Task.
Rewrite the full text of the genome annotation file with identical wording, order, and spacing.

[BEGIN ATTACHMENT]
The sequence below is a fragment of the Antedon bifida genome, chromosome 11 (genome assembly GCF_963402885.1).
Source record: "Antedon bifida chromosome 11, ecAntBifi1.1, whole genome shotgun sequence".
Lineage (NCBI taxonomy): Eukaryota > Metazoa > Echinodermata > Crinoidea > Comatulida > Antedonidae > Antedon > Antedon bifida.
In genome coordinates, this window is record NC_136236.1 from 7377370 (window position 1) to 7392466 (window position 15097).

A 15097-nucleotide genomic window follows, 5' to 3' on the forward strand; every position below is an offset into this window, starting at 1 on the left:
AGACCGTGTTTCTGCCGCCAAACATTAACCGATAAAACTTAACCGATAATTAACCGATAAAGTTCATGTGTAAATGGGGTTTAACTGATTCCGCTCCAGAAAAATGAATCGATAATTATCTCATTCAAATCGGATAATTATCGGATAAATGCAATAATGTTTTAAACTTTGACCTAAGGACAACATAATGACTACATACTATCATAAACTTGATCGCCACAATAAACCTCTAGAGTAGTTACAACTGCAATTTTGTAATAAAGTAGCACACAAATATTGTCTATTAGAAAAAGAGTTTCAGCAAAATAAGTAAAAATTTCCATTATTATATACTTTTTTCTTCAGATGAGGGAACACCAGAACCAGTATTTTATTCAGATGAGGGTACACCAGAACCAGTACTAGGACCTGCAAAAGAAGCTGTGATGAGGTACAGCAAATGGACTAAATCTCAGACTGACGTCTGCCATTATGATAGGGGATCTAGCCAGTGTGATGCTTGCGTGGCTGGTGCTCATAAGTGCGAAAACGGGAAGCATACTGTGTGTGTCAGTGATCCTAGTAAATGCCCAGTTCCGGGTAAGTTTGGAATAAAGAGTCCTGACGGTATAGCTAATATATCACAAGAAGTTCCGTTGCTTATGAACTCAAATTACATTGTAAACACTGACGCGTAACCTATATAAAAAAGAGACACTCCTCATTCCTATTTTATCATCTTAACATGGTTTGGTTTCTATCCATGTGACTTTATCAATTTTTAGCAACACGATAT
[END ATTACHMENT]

The sequence below is a fragment of the Antedon bifida genome, chromosome 11 (genome assembly GCF_963402885.1).
Source record: "Antedon bifida chromosome 11, ecAntBifi1.1, whole genome shotgun sequence".
Lineage (NCBI taxonomy): Eukaryota > Metazoa > Echinodermata > Crinoidea > Comatulida > Antedonidae > Antedon > Antedon bifida.
In genome coordinates, this window is record NC_136236.1 from 7377370 (window position 1) to 7392466 (window position 15097).

A 15097-nucleotide genomic window follows, 5' to 3' on the forward strand; every position below is an offset into this window, starting at 1 on the left:
AGACCGTGTTTCTGCCGCCAAACATTAACCGATAAAACTTAACCGATAATTAACCGATAAAGTTCATGTGTAAATGGGGTTTAACTGATTCCGCTCCAGAAAAATGAATCGATAATTATCTCATTCAAATCGGATAATTATCGGATAAATGCAATAATGTTTTAAACTTTGACCTAAGGACAACATAATGACTACATACTATCATAAACTTGATCGCCACAATAAACCTCTAGAGTAGTTACAACTGCAATTTTGTAATAAAGTAGCACACAAATATTGTCTATTAGAAAAAGAGTTTCAGCAAAATAAGTAAAAATTTCCATTATTATATACTTTTTTCTTCAGATGAGGGAACACCAGAACCAGTATTTTATTCAGATGAGGGTACACCAGAACCAGTACTAGGACCTGCAAAAGAAGCTGTGATGAGGTACAGCAAATGGACTAAATCTCAGACTGACGTCTGCCATTATGATAGGGGATCTAGCCAGTGTGATGCTTGCGTGGCTGGTGCTCATAAGTGCGAAAACGGGAAGCATACTGTGTGTGTCAGTGATCCTAGTAAATGCCCAGTTCCGGGTAAGTTTGGAATAAAGAGTCCTGACGGTATAGCTAATATATCACAAGAAGTTCCGTTGCTTATGAACTCAAATTACATTGTAAACACTGACGCGTAACCTATATAAAAAAGAGACACTCCTCATTCCTATTTTATCATCTTAACATGGTTTGGTTTCTATCCATGTGACTTTATCAATTTTTAGCAACACGATAT